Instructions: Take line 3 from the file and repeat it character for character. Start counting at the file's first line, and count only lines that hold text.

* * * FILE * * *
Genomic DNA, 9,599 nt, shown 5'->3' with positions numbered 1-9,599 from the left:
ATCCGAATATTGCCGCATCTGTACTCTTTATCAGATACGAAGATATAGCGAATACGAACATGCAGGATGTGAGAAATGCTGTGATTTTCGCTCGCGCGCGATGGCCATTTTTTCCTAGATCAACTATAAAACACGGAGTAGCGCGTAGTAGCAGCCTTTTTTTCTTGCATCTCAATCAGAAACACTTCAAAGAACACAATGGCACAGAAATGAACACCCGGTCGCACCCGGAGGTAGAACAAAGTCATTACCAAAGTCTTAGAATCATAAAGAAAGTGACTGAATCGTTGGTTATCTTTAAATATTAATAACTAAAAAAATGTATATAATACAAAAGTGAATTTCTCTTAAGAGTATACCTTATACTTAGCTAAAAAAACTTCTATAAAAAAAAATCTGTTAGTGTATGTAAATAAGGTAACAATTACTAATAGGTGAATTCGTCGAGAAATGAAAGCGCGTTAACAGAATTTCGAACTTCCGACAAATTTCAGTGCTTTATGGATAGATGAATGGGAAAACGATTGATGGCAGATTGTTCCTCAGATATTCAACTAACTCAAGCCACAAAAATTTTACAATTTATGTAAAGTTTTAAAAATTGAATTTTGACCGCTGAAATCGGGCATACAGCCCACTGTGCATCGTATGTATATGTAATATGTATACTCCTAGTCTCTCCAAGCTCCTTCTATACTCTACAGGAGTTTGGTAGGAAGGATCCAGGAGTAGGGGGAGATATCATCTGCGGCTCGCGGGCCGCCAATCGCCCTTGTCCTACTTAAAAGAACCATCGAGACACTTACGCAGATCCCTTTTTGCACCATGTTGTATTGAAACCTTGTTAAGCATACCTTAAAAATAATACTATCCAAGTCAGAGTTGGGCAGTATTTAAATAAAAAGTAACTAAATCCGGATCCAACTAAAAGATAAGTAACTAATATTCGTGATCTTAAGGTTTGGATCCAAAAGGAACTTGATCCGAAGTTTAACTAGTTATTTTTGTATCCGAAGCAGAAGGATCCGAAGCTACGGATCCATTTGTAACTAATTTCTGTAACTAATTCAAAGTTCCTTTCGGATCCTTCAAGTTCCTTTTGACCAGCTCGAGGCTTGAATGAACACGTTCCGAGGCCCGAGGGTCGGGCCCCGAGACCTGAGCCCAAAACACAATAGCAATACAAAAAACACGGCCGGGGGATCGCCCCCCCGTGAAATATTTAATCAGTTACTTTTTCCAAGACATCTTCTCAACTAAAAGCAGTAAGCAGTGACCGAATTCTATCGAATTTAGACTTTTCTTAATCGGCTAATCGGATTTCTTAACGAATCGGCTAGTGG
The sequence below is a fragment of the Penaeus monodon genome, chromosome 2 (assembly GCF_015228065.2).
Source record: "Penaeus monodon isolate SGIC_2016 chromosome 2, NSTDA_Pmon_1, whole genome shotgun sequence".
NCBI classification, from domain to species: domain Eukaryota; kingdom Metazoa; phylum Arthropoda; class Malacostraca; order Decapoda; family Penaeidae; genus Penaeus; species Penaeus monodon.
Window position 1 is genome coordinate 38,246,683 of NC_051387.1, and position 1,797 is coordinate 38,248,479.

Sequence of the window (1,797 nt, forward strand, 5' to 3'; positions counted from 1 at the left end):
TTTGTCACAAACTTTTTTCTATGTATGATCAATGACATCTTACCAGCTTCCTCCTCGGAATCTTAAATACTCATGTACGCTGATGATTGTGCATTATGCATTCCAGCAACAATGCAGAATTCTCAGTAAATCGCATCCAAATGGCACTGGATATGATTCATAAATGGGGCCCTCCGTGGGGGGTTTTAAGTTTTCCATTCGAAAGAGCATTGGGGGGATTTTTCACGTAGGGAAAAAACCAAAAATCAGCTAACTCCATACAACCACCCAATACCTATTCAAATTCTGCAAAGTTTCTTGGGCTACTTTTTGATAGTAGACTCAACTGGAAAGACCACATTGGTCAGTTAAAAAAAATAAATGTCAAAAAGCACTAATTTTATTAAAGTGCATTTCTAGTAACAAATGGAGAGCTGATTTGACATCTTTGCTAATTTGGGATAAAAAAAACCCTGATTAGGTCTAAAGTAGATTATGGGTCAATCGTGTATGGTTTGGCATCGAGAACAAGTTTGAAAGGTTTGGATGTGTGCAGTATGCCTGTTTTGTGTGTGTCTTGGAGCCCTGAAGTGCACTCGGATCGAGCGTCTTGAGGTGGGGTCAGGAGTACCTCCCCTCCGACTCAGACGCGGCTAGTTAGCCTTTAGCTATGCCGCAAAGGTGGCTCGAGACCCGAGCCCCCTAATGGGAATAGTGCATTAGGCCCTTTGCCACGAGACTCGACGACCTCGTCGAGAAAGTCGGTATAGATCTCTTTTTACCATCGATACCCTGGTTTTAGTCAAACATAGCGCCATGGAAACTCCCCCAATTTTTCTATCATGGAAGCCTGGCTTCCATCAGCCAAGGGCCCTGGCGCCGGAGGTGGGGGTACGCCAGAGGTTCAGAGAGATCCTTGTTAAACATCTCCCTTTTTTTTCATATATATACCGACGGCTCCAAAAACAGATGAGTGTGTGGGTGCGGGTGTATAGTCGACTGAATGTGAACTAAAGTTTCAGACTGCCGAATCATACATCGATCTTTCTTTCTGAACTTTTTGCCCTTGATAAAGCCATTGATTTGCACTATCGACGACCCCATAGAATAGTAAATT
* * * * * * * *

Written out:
The sequence below is a fragment of the Penaeus monodon genome, chromosome 2 (assembly GCF_015228065.2).